Posted by on 1/30/2003 7:55:20 AM
Post Comment EBONYI STATE Nigeria


Historical Development: Ebonyi State was created on October 1, 1996, with Abakaliki as its capital. The state was carved out of the former Abia and Enugu states.

Eze Akanu Ibiam Roundabout, Abakaliki
Eze Akanu Ibiam Roundabout, Abakaliki

It derives its name from the River Aboine, and is located in the south eastern region of Nigeria. It is bounded to the north by Benue State, to the west by Enugu State, to the east by Cross River State and to the south by Abia State.

With a land area of about 5,935 sq. km, the state lies approximately within longitude 730' and 830'E and latitude 540' and 645'N. Ebonyi State is popularly known as the 'Salt of the Nation,' apparently because of the large deposits of salt water in the state.

Administrative Areas: There are thirteen Local Government Areas (LGAs) in the state. The state is also divided into three senatorial zones, namely, Ebonyi North comprising Abakaliki, Ebonyi, Ishielu, Ohaukwu and lzzi LGA, Ebonyi Central made up of lkwo, Ezza North and Ezza South LGAs, and Ebonyi South made up of Afikpo North, Afikpo South, lvo, Ohaozara and Onicha LGAs.

Administrative Structure: At the helm of affairs politically in Ebonyi State, is the democratically elected Executive Governor of state. He is assisted by the Deputy. Governor, the members of the State Executive Council comprising Commis sioners and the Secretary to the state government, Permanent Secretaries, Special Advises and Special Assistants.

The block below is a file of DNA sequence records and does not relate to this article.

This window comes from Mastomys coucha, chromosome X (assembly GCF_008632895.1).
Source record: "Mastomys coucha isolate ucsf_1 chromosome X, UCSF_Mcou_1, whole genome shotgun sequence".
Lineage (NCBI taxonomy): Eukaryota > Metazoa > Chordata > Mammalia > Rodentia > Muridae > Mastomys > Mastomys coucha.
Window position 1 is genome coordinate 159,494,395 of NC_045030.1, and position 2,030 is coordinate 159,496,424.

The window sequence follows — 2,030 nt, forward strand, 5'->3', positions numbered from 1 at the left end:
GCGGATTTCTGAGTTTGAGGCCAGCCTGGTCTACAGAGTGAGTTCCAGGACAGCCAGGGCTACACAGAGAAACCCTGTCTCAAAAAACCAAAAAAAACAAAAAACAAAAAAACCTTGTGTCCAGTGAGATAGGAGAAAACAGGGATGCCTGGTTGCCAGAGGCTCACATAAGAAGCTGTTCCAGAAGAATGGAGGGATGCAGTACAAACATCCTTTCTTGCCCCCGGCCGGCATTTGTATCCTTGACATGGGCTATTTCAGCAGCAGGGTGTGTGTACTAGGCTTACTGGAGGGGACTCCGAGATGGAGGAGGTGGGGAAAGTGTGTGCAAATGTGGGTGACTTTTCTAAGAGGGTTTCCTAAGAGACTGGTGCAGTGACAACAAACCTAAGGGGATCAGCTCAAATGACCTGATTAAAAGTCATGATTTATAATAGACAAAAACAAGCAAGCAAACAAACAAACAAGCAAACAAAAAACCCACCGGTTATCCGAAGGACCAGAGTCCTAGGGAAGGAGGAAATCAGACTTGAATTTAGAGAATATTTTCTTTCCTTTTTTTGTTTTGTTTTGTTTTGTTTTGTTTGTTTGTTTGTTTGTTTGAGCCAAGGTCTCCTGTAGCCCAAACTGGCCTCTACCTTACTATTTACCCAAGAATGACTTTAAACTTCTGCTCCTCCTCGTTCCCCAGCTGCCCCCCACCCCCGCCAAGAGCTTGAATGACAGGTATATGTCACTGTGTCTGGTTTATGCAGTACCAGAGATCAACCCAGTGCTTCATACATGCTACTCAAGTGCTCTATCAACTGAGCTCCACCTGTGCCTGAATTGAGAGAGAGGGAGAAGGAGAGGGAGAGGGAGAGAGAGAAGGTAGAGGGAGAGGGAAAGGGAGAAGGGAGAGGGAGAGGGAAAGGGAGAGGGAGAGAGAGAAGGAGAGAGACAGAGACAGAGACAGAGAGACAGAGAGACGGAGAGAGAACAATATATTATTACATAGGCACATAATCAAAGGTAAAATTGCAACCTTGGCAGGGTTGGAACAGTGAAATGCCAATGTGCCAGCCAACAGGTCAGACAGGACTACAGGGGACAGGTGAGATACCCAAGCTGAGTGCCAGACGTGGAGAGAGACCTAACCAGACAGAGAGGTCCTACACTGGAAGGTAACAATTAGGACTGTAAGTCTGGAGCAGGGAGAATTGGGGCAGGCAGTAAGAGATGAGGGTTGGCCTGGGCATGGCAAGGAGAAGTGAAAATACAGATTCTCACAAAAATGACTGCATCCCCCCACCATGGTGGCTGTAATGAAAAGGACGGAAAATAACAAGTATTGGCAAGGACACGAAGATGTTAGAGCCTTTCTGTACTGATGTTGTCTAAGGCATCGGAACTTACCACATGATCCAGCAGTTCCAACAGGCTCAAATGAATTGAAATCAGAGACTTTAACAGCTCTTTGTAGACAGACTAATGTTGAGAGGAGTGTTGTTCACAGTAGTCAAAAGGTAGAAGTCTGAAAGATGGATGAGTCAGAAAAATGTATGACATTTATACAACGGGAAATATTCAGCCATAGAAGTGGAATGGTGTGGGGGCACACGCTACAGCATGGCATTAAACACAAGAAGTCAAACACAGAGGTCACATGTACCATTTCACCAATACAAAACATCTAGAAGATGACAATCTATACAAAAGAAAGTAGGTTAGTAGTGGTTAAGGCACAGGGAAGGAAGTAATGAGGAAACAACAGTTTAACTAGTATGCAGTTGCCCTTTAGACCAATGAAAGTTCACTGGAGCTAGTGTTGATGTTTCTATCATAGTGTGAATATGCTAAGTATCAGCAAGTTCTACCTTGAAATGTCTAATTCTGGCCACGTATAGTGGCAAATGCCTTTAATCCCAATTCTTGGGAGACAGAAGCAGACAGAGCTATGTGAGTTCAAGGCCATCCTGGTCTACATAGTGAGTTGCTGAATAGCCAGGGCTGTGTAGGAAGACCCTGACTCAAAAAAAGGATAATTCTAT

The State Legislature, the main lawmaking body of the state, is headed by the Speaker. He is assisted by the Deputy Speaker and the Clerk of the House in the general administration of the legislature.

Each Local Government Area of the state is headed by a democratically elected Executive Chairman, assisted by a Deputy Chairman and a number of Supervisory councillors. Each Local Government area has its own legislature composed of councillors who represent the various wards making up the state.


A Typical Rice Mill, Abakaliki
A Typical Rice Mill, Abakaliki

In addition to the above arrangement, some rural communities have a system of communal administration under an Elders' Council. One of the members, often the eldest, is designated the community Head or Chief or Traditional Ruler.

He works with a cabinet of members who represent the various villages in the community. In some other communities, the selection of the Chief or Traditional Ruler is in accordance with their written constitution.

In all cases, each community has a Town Union or Community Development Association, which is headed by a President. The President works with a team of members chosen democratically.

Town unions represent a very important plank for community selfhelp effort in developmental activities. In some parts of the state, the age grade system of administration is used, which works handinhand with the town unions. In other parts, other traditional systems such as the titled societies {Nze na Ozo) are predominant.